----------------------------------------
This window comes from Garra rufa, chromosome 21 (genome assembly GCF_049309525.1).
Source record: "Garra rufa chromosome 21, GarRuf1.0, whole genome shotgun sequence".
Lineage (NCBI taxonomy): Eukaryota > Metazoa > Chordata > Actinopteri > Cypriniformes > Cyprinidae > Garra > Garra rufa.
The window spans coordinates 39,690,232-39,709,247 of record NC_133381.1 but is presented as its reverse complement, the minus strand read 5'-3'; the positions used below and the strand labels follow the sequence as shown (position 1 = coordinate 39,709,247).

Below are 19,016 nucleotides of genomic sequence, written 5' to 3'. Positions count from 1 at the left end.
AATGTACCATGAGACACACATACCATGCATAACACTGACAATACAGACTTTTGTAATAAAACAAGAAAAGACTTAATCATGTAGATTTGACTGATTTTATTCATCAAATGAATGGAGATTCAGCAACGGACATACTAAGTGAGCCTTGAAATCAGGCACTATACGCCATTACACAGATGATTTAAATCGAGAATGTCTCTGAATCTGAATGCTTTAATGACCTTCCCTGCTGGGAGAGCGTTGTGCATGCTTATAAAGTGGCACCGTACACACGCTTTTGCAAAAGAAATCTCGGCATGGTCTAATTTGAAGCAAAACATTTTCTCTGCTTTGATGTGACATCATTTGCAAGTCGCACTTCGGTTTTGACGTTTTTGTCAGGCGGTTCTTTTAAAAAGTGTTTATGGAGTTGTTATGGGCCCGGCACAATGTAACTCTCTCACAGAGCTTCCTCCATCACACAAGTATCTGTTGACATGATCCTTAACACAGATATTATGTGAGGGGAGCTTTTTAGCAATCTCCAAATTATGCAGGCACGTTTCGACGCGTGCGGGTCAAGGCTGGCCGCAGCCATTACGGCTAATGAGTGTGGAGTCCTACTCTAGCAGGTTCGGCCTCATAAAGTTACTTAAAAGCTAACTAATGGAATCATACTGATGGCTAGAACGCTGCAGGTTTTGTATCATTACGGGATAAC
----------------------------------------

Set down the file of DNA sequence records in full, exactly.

This window comes from Garra rufa, chromosome 21 (genome assembly GCF_049309525.1).
Source record: "Garra rufa chromosome 21, GarRuf1.0, whole genome shotgun sequence".
Lineage (NCBI taxonomy): Eukaryota > Metazoa > Chordata > Actinopteri > Cypriniformes > Cyprinidae > Garra > Garra rufa.
The window spans coordinates 39,690,232-39,709,247 of record NC_133381.1 but is presented as its reverse complement, the minus strand read 5'-3'; the positions used below and the strand labels follow the sequence as shown (position 1 = coordinate 39,709,247).

Below are 19,016 nucleotides of genomic sequence, written 5' to 3'. Positions count from 1 at the left end.
AATGTACCATGAGACACACATACCATGCATAACACTGACAATACAGACTTTTGTAATAAAACAAGAAAAGACTTAATCATGTAGATTTGACTGATTTTATTCATCAAATGAATGGAGATTCAGCAACGGACATACTAAGTGAGCCTTGAAATCAGGCACTATACGCCATTACACAGATGATTTAAATCGAGAATGTCTCTGAATCTGAATGCTTTAATGACCTTCCCTGCTGGGAGAGCGTTGTGCATGCTTATAAAGTGGCACCGTACACACGCTTTTGCAAAAGAAATCTCGGCATGGTCTAATTTGAAGCAAAACATTTTCTCTGCTTTGATGTGACATCATTTGCAAGTCGCACTTCGGTTTTGACGTTTTTGTCAGGCGGTTCTTTTAAAAAGTGTTTATGGAGTTGTTATGGGCCCGGCACAATGTAACTCTCTCACAGAGCTTCCTCCATCACACAAGTATCTGTTGACATGATCCTTAACACAGATATTATGTGAGGGGAGCTTTTTAGCAATCTCCAAATTATGCAGGCACGTTTCGACGCGTGCGGGTCAAGGCTGGCCGCAGCCATTACGGCTAATGAGTGTGGAGTCCTACTCTAGCAGGTTCGGCCTCATAAAGTTACTTAAAAGCTAACTAATGGAATCATACTGATGGCTAGAACGCTGCAGGTTTTGTATCATTACGGGATAAC